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How to use the camera in the LG G5 to take awesome photos

LG G5 Review
Jessica Lee Star/Digital Trends
The LG G4 boasted one of the best cameras of any smartphone in 2015. Its successor, the G5, retains the best camera features of the previous model and adds a few others that help make the phone one of the top shooters of 2016.

For the most part, the G5 sports the same components of its predecessor, down to the same lens and 16-megapixel image sensor. It boasts the same f/1.8 aperture, optical image stabilization (OIS 2.0), and a color spectrum sensor. Even the software interface has hardly been touched, save for a few additional features. Whereas the G4 camera really showed its mettle in Manual mode, the G5 follows suit in every way. Only this time, there is more options for creativity — and a second ultra wide-angle lens — for you to work with. Here’s how you can take your mobile photography skills to the next level using the G5’s camera and he features.

Two lenses and manual mode

Two lenses are better than one

The G5 sports two rear lenses — one is a regular 75-degree angle lens, and the other boasts an ultra-wide 135-degree angle lens. The latter is the widest-angle lens on any smartphone to date. These two lenses are interchangeable throughout the interface, and they’re denoted by two icons located at the top of the screen. Switching between them is as simple as selecting the regular (left) or wide-angle (right).

Other smartphone makers have offered dual-lens cameras before, but they served singular purposes related to depth of field, meaning one lens focused closer on the subject you were shooting, while the other honed in on an object that was further away. LG is doing something totally different with the G5, because each lens can shoot independently, and both are free to use with any of the camera features available on the G5.

One thing to note: The wide-angle lens shoots at a reduced 8-megapixels, which doesn’t really affect quality much, but it does limit how much you can crop or how big you can blow up the image afterward.

Despite that limitation, the advantage of having such a wide-angle lens is that vistas and landscapes are much easier to capture in one shot. Indeed, almost anything is easier to squeeze in the frame when you use the wide-angle lens. Large group photos, like at a wedding, for instance, or tall buildings that are otherwise difficult to capture without moving further away are good examples of when you’ll want to use it.

Shooting with the wide-angle lens is a lot of fun, especially since you can capture images that other smartphones simply can’t.

Going Manual

Manual mode screenshot
Image used with permission by copyright holder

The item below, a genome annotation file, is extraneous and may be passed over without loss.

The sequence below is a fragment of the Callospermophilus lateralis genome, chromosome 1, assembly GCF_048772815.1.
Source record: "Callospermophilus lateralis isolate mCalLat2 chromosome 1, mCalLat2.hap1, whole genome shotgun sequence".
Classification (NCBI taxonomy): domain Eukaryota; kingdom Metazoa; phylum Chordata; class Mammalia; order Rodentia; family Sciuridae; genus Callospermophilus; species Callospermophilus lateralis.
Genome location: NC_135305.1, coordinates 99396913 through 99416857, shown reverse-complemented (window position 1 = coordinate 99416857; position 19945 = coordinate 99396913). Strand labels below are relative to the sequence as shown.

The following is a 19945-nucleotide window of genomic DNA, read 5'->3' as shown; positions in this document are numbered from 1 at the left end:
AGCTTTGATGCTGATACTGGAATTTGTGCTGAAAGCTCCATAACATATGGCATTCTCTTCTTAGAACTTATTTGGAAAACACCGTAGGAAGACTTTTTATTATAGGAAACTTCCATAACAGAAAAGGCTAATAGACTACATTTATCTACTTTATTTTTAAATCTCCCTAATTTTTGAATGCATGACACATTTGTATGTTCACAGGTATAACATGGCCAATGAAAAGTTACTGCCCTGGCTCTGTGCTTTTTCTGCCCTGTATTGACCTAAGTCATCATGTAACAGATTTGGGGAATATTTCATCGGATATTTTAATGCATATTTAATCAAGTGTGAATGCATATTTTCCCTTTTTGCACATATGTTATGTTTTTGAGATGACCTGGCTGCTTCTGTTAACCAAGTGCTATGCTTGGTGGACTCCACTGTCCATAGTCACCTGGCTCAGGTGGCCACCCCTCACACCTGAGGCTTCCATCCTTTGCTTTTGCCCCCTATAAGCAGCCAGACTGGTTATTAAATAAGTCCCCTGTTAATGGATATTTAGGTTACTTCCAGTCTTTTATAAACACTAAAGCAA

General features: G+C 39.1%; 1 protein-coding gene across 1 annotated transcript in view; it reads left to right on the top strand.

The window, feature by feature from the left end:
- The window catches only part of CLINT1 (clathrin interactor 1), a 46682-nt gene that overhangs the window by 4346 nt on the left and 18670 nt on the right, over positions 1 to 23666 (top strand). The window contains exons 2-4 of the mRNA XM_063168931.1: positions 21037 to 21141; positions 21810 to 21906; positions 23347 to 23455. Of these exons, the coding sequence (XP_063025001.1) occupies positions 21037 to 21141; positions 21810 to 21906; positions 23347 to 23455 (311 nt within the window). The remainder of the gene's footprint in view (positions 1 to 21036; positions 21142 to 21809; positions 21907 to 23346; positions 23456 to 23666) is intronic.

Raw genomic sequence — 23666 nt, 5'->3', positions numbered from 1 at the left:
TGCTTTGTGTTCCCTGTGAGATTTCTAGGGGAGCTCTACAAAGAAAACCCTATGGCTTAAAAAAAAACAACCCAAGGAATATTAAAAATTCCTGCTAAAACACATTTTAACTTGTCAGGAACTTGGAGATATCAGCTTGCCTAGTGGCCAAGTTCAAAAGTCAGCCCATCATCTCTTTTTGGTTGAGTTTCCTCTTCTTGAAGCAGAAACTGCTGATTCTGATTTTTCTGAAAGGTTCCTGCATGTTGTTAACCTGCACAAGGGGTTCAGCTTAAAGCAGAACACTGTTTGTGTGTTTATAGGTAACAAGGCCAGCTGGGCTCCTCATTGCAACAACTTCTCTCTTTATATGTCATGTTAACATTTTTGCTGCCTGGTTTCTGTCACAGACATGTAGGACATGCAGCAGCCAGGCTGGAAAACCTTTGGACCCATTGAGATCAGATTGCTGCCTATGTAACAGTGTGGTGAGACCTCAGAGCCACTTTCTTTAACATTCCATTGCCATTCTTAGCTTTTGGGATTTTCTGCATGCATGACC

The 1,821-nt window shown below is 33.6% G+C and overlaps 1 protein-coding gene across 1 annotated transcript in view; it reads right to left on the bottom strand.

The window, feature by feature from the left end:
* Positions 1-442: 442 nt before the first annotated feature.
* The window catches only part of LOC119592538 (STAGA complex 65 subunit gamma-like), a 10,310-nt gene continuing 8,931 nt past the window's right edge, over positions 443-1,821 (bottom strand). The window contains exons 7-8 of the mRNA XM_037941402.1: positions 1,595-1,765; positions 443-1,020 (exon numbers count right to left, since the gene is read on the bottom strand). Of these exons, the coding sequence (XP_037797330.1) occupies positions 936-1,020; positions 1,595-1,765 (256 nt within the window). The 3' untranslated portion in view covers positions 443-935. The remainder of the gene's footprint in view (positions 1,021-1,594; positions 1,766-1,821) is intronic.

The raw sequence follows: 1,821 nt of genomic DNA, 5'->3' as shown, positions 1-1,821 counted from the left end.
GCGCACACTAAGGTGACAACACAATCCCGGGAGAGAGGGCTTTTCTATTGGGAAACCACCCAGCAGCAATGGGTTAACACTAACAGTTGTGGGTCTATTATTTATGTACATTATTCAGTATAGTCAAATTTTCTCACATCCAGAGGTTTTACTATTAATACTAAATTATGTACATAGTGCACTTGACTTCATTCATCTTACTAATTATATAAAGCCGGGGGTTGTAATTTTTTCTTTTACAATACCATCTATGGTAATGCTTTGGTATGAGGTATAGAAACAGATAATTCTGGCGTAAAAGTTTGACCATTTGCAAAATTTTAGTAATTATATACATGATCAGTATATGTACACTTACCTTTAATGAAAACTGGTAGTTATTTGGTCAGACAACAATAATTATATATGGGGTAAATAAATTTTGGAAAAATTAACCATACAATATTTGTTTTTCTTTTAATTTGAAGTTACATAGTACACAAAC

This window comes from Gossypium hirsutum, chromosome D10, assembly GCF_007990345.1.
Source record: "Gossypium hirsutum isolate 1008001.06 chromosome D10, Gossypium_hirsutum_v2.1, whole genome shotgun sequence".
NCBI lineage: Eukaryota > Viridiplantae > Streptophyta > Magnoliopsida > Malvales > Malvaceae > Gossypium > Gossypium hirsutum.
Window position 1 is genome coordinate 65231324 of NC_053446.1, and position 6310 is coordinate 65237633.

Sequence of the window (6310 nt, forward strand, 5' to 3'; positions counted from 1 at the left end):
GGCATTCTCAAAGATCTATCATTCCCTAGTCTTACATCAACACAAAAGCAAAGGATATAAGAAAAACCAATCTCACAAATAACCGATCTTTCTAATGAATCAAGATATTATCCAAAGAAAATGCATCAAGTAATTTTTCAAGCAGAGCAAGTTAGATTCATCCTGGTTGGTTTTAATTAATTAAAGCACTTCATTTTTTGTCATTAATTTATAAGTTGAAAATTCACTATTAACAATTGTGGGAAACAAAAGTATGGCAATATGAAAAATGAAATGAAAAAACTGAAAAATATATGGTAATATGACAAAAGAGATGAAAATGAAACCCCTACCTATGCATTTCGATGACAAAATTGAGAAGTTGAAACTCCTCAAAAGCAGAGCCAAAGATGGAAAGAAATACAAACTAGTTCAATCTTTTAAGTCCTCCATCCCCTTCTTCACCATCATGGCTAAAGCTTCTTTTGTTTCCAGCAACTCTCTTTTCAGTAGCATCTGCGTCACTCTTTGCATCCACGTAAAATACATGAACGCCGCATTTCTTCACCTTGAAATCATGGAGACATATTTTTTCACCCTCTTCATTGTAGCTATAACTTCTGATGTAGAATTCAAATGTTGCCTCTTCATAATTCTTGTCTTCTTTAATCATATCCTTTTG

LG didn’t alter much in the G5’s Manual mode, opting to stick with what was an unheralded success in its predecessor. Simply put, if you want to shoot photos that don’t look they came from a smartphone, it’s worth getting to know this mode.

If you’re not familiar with manual photography, the layout and settings might look complicated, but LG designed its manual mode to be fairly easy to learn and master. Controls are lined up along a row at the bottom. From left to right, you’ll see white balance, manual focus, exposure, ISO, shutter speed, and auto-exposure lock. Tap any one of them, and a vertical slider pops up, so you can adjust on the fly and see what the resulting image would look like in real time.

White balance adjusts the overall tone and color to look more natural. Manual focus lets you control focus for anything you’re shooting, especially objects that are closer. Exposure adjusts brightness and contrast. ISO determines how sensitive the camera is to available light. Shutter speed controls how fast or how long the sensor is exposed to light. The auto-exposure lock blocks manual exposure and tries to automate it for you.

Manual mode in manual focus
Image used with permission by copyright holder

You don’t have to adjust all of the settings for every photo you take. The shutter speed and ISO are usually the most common ones you’ll want to tinker with, though you may also need to give white balance a look. For example, when shooting a sunset in Auto mode, where the camera software handles everything, the image might look too bright and lack contrast. Shooting in manual, where you can adjust the shutter, ISO, and white balance; the resulting image looks far more picturesque and natural.

Low-light photos are another big one. While Auto does an admirable job, Manual outclasses it almost every time. Being able to control so much of the output in advance can produce a far more natural shot. Play with the shutter, ISO, exposure, and white balance to see what kind of shot you can manage. And remember, always try to keep a really steady hand when shooting in low-light or at night. You can also get a small tripod.

Filters, shooting modes, and more

Using film filters